This is one of the main reasons USAA has an EM overweight, says Wasif Latif, the head of global multi-assets at the financial-services company. A dovish Fed means the dollar should weaken, which typically benefits EM stocks. One reason is that many EM countries sell commodities, and commodity prices tend to go up when the dollar weakens.
5. A resolution in the trade war will provide a catalyst
“I assume China and the U.S. will work out a deal because it is in both parties’ interests,” says Lewis Altfest of Altfest Personal Wealth Management, which has $1.25 billion under management. He doesn’t think President Donald Trump will get all the concessions he is looking for. But the deal will be enough to calm worries about trade, and spark investor interest in emerging markets.
How to play emerging markets
Shriver, at T. Rowe Price, suggests tilting toward consumer and financial stocks, and away from more cyclical energy and materials names. China consumer companies that are prominent in T. Rowe Price emerging market funds include Alibaba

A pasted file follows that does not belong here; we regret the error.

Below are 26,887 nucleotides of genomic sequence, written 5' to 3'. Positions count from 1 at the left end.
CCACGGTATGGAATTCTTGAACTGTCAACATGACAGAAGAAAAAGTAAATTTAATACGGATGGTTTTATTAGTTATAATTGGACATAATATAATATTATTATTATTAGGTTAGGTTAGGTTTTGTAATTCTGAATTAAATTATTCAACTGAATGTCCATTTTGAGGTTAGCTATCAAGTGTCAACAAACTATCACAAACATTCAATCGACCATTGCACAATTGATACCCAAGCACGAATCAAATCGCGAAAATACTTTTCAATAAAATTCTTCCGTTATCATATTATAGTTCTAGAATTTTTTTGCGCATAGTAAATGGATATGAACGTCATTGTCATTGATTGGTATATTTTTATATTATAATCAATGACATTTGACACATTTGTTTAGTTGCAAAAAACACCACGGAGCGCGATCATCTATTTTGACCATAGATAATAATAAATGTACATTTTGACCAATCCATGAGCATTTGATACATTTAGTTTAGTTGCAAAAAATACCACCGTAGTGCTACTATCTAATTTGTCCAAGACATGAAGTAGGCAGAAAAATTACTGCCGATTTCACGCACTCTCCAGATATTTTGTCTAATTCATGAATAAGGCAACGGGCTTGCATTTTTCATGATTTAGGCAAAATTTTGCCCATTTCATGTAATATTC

and the travel website Ctrip.com
Altfest likes General Motors
as a China consumer play because of its big presence there.
In banking, Shriver likes Sperbank
which trades below book value even though it is taking share in Russia and it pays a 6% dividend yield. T. Rowe Price also favors banks in India, including Axis Bank
Altfest likes HDFC Bank Limited
for exposure to the growing banking sector in India. And he likes PagSeguro Digital
a play on the rollout of mobile banking and cutting-edge financial services in Brazil.